Wednesday, January 21, 2015


Living with deception all around has made us somewhat jaded in our desire. 

We’ve been lied to, cheated, deceived or otherwise tricked so often in so many ways by so many people that there is a general “ho-hum” attitude about much of life and living.

Many have lost their sense of excitement or adventure about life, and have opted for the “go-with-the-flow” approach.

Earlier I wrote that this becomes “the greatest deception of all.”

Why? Because this attitude allows the deceivers and seducers free rein in a society that is lacking in discernment.

            the ability to see and understand people, things, or situations clearly and intelligently
(retrieved from 1/9/15)

The skill of discernment has been mercilessly attacked and beat into almost a non-existent state by our politically-correct, perpetually offended crowd.

  • Discernment requires discrimination, but we’ve been told that discrimination in any form is against the law.
  • Practicing discernment requires one to make a judgment, but we’ve been told “not to judge.”
  • Acting on discernment will often appear as being suspicious, because there are no visible facts supporting the decision.
Yet, discernment is the one skill necessary to avoid the traps often set by those who would deceive.

Please note that it is a SKILL of which I speak.

Many Christians have stopped with the idea that the “discerning of spirits” mentioned in 1 Cor. 12:10 is a gift which only a few possess. While this may well be a gift that not all possess, discernment—in and of itself—is a skill that all should possess.

Consider this passage from Hebrews 5:11-14—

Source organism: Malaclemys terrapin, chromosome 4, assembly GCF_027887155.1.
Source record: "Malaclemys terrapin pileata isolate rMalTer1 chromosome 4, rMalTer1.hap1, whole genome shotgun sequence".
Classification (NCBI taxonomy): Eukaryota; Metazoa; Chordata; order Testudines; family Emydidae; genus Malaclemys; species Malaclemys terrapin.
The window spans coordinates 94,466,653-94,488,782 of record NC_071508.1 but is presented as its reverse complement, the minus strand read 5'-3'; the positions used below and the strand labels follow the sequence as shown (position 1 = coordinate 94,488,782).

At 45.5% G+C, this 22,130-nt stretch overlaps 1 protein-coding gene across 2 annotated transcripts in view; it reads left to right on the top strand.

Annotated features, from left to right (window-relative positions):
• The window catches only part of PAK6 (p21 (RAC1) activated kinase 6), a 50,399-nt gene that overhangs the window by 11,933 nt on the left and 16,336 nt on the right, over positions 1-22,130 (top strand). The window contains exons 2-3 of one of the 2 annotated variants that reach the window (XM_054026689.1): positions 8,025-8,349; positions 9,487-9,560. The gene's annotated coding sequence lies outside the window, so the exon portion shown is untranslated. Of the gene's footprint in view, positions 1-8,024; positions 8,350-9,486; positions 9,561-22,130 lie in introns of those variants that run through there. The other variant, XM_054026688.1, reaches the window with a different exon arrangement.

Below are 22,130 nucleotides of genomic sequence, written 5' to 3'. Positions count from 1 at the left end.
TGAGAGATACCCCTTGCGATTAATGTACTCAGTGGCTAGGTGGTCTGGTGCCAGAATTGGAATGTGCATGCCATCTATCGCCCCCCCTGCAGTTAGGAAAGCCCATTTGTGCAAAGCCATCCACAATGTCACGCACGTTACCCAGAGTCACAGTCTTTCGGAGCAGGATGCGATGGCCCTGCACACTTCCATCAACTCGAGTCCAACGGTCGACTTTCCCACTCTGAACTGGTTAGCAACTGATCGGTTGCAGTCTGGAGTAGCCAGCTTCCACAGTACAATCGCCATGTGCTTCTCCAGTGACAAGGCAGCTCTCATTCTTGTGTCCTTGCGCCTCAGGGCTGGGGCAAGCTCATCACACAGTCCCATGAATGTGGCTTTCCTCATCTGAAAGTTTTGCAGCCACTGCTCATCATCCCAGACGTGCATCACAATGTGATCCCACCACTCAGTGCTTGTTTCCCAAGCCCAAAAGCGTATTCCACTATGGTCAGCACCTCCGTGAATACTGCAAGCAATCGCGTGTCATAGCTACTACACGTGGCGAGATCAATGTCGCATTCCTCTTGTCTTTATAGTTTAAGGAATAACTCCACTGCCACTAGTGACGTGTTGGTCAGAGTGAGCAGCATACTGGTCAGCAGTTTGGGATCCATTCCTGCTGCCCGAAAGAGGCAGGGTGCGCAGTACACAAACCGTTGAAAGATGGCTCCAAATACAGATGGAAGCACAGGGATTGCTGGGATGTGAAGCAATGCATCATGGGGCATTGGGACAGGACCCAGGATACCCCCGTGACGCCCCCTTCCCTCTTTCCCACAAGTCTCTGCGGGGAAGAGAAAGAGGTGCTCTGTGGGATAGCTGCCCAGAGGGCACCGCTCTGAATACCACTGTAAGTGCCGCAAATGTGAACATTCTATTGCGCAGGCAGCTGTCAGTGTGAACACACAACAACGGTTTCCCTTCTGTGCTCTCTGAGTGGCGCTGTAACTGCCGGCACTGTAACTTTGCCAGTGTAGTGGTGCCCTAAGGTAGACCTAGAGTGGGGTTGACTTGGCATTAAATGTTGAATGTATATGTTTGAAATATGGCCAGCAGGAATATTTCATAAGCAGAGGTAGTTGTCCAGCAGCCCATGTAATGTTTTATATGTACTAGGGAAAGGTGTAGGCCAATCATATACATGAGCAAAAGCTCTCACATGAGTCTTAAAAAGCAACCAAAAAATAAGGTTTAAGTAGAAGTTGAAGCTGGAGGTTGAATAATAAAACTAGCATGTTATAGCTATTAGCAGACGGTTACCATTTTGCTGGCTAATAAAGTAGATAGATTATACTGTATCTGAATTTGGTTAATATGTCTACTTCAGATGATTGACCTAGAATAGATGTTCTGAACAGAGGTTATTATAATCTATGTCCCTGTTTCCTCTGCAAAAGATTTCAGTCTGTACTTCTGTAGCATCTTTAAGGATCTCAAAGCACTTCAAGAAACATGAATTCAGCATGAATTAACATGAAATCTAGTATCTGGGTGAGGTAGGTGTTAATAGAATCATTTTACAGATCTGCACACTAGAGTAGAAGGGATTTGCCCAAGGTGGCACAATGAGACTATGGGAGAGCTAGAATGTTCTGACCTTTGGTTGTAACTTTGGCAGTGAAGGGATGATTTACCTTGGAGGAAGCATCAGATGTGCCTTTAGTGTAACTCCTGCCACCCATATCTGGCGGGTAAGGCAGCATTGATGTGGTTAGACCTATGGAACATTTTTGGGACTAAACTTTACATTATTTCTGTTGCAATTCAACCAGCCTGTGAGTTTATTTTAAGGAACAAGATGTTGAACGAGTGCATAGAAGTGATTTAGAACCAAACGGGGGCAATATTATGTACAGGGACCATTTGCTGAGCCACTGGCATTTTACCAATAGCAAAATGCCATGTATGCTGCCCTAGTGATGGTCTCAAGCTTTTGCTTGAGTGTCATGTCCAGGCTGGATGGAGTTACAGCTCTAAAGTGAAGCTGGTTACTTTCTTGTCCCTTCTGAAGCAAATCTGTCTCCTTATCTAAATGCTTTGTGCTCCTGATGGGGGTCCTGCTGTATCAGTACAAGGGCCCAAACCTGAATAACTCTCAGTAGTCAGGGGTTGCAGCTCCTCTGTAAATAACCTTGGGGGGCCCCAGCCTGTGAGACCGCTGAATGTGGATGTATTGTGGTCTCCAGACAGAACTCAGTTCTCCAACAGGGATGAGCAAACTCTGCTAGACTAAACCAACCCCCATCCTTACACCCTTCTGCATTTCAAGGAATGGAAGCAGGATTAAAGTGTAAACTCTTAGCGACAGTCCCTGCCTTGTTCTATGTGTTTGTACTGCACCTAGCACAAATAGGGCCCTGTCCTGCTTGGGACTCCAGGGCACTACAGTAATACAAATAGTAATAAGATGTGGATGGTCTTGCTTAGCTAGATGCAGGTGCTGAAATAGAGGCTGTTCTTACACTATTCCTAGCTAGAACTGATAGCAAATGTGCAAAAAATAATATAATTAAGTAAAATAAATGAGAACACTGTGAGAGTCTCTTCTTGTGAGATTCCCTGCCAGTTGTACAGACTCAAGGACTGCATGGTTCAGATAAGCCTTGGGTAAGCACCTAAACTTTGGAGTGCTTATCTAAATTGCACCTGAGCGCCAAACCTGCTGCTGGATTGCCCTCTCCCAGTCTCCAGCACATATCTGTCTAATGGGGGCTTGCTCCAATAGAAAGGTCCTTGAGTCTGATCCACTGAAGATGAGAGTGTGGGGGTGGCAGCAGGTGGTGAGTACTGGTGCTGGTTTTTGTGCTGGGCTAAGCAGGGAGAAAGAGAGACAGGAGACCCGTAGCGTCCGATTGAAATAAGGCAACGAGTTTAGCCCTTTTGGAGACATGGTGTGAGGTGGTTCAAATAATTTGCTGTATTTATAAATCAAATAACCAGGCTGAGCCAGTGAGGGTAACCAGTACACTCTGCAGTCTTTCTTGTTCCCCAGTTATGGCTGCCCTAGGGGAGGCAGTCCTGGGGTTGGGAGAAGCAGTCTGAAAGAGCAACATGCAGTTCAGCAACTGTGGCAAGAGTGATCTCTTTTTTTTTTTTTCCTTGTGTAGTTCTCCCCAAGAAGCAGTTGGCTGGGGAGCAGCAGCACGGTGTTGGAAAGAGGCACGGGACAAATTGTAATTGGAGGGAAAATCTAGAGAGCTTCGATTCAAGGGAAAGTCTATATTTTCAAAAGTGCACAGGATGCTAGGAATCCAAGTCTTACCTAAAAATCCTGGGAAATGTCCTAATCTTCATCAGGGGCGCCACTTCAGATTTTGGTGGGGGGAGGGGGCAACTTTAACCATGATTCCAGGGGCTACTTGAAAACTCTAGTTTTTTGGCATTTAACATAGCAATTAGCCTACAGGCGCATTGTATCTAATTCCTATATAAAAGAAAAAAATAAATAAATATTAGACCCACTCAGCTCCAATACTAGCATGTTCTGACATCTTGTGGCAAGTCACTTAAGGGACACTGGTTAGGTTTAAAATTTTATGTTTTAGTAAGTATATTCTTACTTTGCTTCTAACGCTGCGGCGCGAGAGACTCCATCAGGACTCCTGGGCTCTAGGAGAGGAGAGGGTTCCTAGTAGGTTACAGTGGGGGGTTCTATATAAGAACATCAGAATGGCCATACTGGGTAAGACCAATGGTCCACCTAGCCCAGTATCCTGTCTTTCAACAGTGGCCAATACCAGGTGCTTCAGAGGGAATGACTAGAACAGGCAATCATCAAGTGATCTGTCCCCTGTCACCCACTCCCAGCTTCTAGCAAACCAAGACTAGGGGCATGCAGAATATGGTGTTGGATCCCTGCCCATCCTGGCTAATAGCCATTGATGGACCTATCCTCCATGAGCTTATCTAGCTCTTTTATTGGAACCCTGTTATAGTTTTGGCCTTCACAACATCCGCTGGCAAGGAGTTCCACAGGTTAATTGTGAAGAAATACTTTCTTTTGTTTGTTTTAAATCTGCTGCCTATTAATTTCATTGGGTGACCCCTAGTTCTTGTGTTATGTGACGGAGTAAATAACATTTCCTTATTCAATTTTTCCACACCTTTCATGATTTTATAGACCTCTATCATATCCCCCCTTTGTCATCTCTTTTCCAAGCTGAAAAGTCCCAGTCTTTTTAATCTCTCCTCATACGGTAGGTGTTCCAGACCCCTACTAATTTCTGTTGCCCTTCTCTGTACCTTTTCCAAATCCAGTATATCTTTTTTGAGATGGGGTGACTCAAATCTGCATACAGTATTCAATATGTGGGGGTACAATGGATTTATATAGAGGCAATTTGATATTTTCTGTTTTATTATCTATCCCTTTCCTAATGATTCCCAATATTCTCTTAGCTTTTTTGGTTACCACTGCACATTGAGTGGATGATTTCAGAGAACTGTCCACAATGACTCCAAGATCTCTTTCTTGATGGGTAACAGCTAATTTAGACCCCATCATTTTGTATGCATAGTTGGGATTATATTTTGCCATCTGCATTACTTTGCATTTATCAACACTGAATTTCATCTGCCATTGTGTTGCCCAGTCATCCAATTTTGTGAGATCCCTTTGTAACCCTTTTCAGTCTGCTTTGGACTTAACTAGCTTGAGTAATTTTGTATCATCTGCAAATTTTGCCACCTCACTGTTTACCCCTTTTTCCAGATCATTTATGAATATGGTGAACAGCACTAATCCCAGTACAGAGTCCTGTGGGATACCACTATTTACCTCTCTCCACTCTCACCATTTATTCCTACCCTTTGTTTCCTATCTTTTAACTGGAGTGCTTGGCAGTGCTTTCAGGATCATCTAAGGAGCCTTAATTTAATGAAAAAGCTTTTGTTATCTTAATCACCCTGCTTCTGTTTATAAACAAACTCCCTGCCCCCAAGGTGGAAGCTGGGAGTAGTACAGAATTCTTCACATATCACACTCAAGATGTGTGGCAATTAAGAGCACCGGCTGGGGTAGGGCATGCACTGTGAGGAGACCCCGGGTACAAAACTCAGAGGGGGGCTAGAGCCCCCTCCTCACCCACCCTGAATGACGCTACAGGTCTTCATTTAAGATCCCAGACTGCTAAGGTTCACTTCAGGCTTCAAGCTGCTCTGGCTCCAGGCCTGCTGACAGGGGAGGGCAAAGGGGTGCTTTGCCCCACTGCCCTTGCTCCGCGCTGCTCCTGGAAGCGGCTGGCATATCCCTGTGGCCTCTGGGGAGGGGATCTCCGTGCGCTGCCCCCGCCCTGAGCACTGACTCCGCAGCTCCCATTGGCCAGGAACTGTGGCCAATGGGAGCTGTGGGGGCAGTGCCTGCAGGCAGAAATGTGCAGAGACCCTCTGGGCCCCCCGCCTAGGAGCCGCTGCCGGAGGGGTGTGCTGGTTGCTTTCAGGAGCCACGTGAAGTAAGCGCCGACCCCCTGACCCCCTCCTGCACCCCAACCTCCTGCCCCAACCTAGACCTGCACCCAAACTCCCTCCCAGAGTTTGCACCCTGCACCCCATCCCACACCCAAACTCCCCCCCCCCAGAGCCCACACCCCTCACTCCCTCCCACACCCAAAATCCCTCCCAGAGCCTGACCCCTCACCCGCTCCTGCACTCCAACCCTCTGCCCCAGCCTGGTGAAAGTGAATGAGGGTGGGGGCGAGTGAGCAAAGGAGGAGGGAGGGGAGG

Of whom we have many things to say, and hard to be uttered, seeing you are dull of hearing.For when for the time you ought to be teachers, you have need that one teach you again which be the first principles of the oracles of God; and are become such as have need of milk, and not of strong meat.For every one that uses milk is unskillful in the word of righteousness: for he is a babe.But strong meat belongs to them that are of full age, even those who by reason of use have their senses exercised to discern both good and evil.
The writer is ending up his discourse about Melchisedec, saying that he would like to say more, but his readers have become “dull of hearing.”

These dull-of-hearing people are likened to babies who cannot chew and digest a steak. “Strong meat” in this case refers to the spiritual understanding that would link Melchisedec and Jesus.

The part that is important to our discussion in this article is found in the last part of the last verse—“ even those who by reason of use have their senses exercised to discern both good and evil.”

It should be obvious that the writer expects all believers to become mature, even though that is clearly not the case with this group at the time.

The writer also lays out the process of developing into a mature believer—“have their senses exercised to discern both good and evil.”

This verse needs to be broken down into its component parts in order to see clearly what is being called for, which I will do in the next article.

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